Your Writing Environment Sucks – Here’s How to Fix It

by Craig Playstead November 25, 2014
photo by Jeffrey Beall

I’ve been writing for a long time. I won’t say exactly how long, but we were many years away from the pager blowing our minds when my first article came back from the editor with more red on it than Putin’s jammies.

In all that time, I guess I’ve approached where I wrote the same way. And maybe that’s the problem. This never dawned on me until I watched Sonic Highways, Dave Grohl’s new HBO show documenting the Foo Fighters journey to record each song for their new record in a different legendary music city. Especially when he said, “We’ve been doing this for 20 years so I thought I’d keep things fresh by changing our environment.”

That makes sense.

Not only does it make sense for millionaire rock stars who have a hell of a lot to live up to, but it also makes sense for anyone who’s been doing creative work for any length of time. It’s easy to get into a rut — or approach the work in an assembly line-like manner when there’s so much to do and your livelihood depends on it. To keep your stuff fresh and new, you have to keep yourself fresh and new. Your environment can’t drag you down or remind you that the other parts of your life are falling apart. You need to feel energized, inspired, and ready to produce.

Now, all this doesn’t mean you need to build a retreat out in the woods with incense burning and birds on the windowsill. Although, that sounds pretty sweet. It means staying one-step ahead of the devil that is “Resistance (link).” That means a multi-layered attack is necessary to be successful and keep moving forward. It bit me in the ass lately and my work has suffered. So, I decided to step back and have been pursuing every avenue to make sure I keep Resistance at bay. It started with my writing environment.

The funny thing is I’ve always been fascinated by people’s workspaces. I roll through them online in amazement and then come to the realization they’re probably like those bullshit homes that are staged. But maybe they’re not. No one can work like that, can they? Doesn’t there need to be shit flying everywhere? Then I realize I write like I do everything else — the same way Animal from The Muppets plays the drums (link). More mad scientist, than genius researcher.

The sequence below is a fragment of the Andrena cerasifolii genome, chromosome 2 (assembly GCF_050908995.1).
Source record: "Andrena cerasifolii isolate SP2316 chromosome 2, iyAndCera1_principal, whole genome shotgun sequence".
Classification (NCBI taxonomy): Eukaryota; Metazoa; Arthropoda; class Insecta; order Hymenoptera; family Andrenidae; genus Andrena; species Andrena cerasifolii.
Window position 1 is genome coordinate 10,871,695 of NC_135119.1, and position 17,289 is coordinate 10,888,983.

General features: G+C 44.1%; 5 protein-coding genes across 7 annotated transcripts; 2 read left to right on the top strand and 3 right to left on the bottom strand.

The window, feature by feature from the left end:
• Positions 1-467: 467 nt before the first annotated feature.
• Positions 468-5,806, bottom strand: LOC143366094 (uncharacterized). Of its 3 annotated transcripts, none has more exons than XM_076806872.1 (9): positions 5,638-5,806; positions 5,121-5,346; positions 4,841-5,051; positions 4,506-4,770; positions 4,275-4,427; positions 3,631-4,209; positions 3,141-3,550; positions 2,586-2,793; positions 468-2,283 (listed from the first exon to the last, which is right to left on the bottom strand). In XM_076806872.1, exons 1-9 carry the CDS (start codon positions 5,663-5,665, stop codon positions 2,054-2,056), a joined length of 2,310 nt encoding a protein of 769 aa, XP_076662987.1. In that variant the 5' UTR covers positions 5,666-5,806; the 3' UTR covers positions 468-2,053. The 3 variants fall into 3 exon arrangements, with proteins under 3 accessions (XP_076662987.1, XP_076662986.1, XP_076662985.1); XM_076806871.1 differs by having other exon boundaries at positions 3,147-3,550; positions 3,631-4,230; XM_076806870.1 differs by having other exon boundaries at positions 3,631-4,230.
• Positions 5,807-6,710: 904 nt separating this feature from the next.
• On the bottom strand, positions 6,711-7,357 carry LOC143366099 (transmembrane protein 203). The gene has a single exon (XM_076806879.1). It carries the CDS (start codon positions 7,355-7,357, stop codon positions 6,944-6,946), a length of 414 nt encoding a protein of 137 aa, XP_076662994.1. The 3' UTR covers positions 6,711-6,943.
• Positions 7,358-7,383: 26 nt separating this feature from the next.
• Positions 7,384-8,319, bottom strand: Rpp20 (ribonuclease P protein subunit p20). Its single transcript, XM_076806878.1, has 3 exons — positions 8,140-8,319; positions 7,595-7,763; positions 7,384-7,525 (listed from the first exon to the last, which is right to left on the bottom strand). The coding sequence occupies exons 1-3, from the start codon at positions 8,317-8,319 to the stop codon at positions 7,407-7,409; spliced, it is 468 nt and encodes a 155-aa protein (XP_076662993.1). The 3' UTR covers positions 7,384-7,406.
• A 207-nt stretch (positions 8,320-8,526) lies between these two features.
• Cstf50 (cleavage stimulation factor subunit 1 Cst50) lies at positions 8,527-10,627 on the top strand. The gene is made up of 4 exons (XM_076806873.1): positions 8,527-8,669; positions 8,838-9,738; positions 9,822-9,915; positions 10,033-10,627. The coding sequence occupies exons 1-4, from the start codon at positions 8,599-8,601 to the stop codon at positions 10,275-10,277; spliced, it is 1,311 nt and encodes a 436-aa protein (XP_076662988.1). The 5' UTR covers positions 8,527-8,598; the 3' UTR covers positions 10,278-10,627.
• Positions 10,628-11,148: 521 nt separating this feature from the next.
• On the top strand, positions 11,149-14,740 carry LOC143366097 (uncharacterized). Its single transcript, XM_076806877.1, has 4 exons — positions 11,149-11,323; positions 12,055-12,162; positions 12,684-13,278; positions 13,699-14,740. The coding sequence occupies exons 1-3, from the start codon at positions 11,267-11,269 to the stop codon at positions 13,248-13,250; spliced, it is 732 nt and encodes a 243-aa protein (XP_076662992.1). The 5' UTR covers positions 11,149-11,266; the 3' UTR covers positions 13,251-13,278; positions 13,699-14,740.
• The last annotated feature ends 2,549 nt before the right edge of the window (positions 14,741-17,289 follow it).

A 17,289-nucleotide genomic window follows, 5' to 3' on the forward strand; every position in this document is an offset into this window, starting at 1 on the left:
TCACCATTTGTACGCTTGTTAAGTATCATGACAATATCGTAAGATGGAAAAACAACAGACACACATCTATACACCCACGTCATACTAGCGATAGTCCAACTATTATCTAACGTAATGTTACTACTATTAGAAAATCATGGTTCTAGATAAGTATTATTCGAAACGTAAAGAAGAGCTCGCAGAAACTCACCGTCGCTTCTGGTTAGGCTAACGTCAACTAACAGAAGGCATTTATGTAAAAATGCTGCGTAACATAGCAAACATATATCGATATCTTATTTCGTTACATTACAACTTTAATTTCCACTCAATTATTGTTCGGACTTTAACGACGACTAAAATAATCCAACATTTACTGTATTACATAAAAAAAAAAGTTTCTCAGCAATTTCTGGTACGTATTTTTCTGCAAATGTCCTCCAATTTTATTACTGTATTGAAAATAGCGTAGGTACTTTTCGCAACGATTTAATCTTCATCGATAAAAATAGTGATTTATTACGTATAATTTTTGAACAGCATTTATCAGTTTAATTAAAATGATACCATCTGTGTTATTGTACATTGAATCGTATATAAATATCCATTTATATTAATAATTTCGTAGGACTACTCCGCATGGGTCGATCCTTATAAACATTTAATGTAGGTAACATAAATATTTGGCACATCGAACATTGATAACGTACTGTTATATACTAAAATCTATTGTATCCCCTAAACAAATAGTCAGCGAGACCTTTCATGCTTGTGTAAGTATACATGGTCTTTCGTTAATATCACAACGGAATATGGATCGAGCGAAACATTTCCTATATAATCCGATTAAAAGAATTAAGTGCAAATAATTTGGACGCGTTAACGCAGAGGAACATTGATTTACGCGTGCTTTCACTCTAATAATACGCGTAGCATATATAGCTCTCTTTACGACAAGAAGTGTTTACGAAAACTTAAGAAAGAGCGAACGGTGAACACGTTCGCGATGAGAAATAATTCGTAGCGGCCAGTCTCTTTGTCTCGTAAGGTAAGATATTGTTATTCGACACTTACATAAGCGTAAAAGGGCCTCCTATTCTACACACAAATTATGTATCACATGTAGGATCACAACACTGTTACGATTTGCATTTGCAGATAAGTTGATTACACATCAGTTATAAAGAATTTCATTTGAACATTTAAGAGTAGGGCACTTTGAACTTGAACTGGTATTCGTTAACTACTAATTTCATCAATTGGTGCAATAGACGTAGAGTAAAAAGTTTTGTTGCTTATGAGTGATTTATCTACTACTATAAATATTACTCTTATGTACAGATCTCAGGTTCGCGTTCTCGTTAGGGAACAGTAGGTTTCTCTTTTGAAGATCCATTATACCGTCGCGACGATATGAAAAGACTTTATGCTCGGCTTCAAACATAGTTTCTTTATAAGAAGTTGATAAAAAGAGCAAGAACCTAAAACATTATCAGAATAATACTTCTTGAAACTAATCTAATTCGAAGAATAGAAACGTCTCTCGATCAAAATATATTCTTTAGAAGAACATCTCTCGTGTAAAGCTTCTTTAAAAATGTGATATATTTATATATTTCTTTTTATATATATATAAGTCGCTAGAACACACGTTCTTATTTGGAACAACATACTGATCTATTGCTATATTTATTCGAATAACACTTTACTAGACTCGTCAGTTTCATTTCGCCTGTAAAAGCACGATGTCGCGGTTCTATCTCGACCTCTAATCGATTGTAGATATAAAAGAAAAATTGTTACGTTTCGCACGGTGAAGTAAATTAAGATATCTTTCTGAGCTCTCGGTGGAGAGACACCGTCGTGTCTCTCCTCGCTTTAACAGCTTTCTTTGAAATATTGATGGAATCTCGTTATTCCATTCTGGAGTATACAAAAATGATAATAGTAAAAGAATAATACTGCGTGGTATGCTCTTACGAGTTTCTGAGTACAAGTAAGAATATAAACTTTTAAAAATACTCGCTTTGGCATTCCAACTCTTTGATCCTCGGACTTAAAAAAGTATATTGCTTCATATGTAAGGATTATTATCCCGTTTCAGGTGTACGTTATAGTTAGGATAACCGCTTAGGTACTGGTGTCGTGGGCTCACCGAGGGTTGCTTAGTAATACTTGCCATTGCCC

But again, it’s all about being disciplined. Which I find harder as I get older. I honestly thought it would be the other way around.

So, before you sit down to start churning through whatever work you have, take a look at your surroundings and ask yourself if this is the best place for you to do killer work. I looked at my office again this morning and not only is it a poor place to churn out my best stuff, but I also didn’t even want to spend time there. It’s half-decorated, bills on the desk (who wants to be reminded of what you owe when creating?), and there were papers in piles. Now, the piles were organized, but they were piles nonetheless. God I hate piles.

You should be working in a safe place where you can focus on what you’re doing and not have every aspect of your life creeping up and tapping you on the shoulder. Coffee shops work for me. I think it’s because I have so many responsibilities that when I’m not at home, none of them are staring me in the face. And it’s all about blocking out distractions. Now, it’s even better if you can afford to travel to a new city and rent a space that a famous writer created their best work like the Foos did. But it’s not necessary. Cool, but unnecessary.

Although HBO might give you your own show …

Get a free checklist of the best content resources and updates. Free!

These are the tools I use to create for the world's biggest brandss

There will be no funny business with your email. You can unsubscribe at any time. Pinky swear.

If You Liked That One, You'll Love These